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Archive for March, 2010

My icon for the Auslogics Registry Cleaner, on my Windows 7 START MENU, got corrupted as soon as I had installed Auslogics Registry Cleanter on January 26, 2010.

I even posted a picture for you folks. I reported it to Auslogics.

I kind of got used to it … that being human nature when working with Microsoft.

Last night I went to invoke Auslogics Registry Cleaner. Something looked different. It was late. Past midnight. I wasn’t at my best. Severe neck problems. Talk about a pain in the neck. Yes, talk to me about a pain in the neck.

The icon on the START MENU was magically restored.

A miracle? Should I report this to the Vatican? << Talking of which, I am on the Newsweek Web site today, talking about the Catholic Church >>

Yes, I ran Registry Cleaner last week. Maybe it got restored at that point. I do not know.

But, it is scary that a START MENU icon that was corrupted gets restored … automatically.

By the way, the Auslogics stuff seems to work. Last night I got to run Auslogics Registry Defrag for the second time. Boy, was I excited. So far so good. I am using their Disk Defrag every couple of weeks. I do not miss System Mechanic. I still get solicitation emails from them. Screw iolo. They screwed me for long enough.

So …

Good luck. Check your Windows 7 machine. Maybe you have had a miracle too.

Cheers,
Anura Guruge

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FireFox 3.6.2 continues to test my patience and mettle. Crashed again last night. Second crash in 48 hours. Both times was when I was trying to upload a file via a pop-up window. I do this most days. One is from my online GoDaddy file backup site, the other at Typepad.com (where I have www.popes-and-papacy hosted).

Playing around on my XP machine I noticed that there is a difference between FireFox 3.6.2 and FireFox 3.6 rc2. So I reinstalled FireFox today. Not sure whether it will help. Install finished normally. BUT, when I went to restart Windows 7 for the Windows 7 Update … I got a message that FireFox was not installed properly and needs to complete its installation. It did that. Not sure what that was all about.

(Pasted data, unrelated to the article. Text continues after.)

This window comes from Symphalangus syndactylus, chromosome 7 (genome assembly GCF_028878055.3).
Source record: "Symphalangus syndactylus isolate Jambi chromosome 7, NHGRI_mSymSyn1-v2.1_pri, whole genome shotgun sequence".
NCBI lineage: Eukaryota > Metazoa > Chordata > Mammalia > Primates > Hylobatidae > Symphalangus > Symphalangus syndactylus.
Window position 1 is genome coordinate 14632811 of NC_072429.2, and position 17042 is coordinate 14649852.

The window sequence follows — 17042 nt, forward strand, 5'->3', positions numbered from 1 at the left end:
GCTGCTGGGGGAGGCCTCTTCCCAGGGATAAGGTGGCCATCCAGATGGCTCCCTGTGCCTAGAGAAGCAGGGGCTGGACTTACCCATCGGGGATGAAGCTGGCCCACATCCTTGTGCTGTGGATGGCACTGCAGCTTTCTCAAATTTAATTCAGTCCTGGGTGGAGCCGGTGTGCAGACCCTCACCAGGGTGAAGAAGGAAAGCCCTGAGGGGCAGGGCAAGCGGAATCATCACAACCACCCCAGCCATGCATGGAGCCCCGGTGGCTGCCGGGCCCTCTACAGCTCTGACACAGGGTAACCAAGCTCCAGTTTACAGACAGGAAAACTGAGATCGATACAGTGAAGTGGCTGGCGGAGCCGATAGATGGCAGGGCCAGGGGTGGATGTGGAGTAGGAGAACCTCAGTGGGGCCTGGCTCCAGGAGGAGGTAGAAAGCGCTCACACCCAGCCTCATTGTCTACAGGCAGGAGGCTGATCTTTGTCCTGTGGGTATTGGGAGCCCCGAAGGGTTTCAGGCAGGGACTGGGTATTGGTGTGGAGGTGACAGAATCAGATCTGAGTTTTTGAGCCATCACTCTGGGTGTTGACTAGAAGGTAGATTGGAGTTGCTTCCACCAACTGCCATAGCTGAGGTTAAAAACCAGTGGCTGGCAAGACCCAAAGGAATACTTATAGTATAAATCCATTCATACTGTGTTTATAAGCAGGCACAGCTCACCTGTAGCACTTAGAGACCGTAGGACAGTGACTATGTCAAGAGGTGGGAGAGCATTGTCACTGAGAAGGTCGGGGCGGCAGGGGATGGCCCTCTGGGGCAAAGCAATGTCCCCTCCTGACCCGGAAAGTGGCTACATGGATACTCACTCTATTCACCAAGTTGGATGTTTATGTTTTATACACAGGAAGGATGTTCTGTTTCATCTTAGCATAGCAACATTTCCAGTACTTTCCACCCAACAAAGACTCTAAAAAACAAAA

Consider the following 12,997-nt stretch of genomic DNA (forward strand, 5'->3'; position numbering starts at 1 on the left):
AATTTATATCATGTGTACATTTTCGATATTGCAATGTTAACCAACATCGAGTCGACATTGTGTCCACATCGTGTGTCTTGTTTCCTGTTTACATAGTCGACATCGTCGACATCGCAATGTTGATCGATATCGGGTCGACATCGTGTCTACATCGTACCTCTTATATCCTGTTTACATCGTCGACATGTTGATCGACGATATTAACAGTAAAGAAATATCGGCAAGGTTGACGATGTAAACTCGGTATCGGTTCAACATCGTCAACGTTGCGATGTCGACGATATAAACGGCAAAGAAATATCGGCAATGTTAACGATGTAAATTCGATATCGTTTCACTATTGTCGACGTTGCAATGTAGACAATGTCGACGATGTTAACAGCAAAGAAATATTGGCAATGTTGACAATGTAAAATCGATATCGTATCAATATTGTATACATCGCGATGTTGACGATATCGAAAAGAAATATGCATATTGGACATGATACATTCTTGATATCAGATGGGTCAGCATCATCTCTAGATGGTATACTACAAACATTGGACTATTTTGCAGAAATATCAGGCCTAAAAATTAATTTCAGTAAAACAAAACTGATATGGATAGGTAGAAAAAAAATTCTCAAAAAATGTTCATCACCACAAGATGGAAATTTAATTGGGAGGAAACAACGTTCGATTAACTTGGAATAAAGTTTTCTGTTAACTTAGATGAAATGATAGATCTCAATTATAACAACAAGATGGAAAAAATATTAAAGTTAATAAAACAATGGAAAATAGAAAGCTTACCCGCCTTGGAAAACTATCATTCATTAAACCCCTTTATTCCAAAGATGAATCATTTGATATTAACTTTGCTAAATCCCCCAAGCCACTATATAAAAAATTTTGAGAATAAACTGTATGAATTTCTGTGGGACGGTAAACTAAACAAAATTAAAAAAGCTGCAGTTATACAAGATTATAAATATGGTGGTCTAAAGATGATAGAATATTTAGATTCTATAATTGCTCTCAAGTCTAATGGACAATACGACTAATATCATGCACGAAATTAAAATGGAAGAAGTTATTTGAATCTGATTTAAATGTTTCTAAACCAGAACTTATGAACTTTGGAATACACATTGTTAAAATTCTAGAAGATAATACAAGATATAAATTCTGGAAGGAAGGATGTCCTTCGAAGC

Hope this helps. Good luck.

Cheers,
Anura Guruge

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Windows Update KB980182 was a cumulative security update for IE 8 for Windows 7. Here is a list of the security exploits it supposedly fixed. I rarely, if ever, use IE … but decided to install this update for the rare occasions I fire-up IE.

Last night I also installed KB915597 — the latest Windows Defender definition updates. That is the second one in four days, and the seventh during the month of March. Wow.

So far, so good. KB980182 insisted on a restart. So I restarted. I am still alive. So, so far so good.

Just to let you know. We probably will get more updates next Tuesday … since we will be in April.

Good luck. All the best.

Cheers
Anura Guruge

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If you are sick to your eye teeth with frequent hangs with FireFox 3.6 rc2 YOU may want to consider the FireFox 3.7 alpha.

Alpha precedes beta. Beta testing refers to customer testing. Hence, alpha testing denotes in-house testing. So the software will have more than its fair share of bugs. From my experiences in the past with FireFox ‘betas’ (never alpha) you may also find that essential FireFox add-ons, for example, ‘Delicious’ may be missing. So don’t rush into this. But, if you can tolerate some instability … and you can argue, what can be worse that the frequent hangs with FireFox 3.6 rc2 … then give this a try.

You can download it from <here>.¬† It should be OK. I have used ‘softpedia’ before for downloads.

FireFox 3.7 is said to be the first version of to support Windows 7 — in particular the task bar. Maybe, full Windows 7 integration will make it more resilient. We will see. My goal today was to just give you a heads up.

Good luck.

Cheers,
Anura Guruge

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There are a couple of ‘security’ conferences taking place right now where professional hackers from around the world are showcasing their considerable talents to win cash prices and kudos.

A couple of them managed to hack past IE 8 and get into Windows 7, maliciously, with ease. But, other hackers also managed to skirt past security on FireFox running on Windows 7. So that is not good. As far as we know none of these ‘exploits’ are being exploited right now to hack into Windows 7 systems. All it means is that there are people out there who know how to do it, IF they wanted to.

No updates from Microsoft or Mozilla as yet.

So just a heads up. Here are two good links you may want to read: < link1> & <link2>.

All the best.

Cheers
Anura Guruge

P.S. No Windows 7 updates today, i.e., March 26, 2010

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Since I now appear to be the arbitrator of Windows 7 updates, I checked too see if there were any … today … a Thursday.

There were TWO. I was surprised. One was a new Windows Defender Update. Qu’est-ce que c’est passe?

We had one yesterday, and another today. Is Windows 7, like Democrats, under attack? Don’t get it.

Also an OPTIONAL update for the Realtek PCIe GBE controller. That is what I have on my ASUS motherboard.

That also happens to be the second in 4 days. What is cooking? I guess the update is OK. My Ethernet is still working … otherwise I would not be typing this.

Not good. Just a heads up.

Good luck. All the best.

Cheers,
Anura Guruge

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Just two Windows 7 updates this week, i.e., March 24, 2010.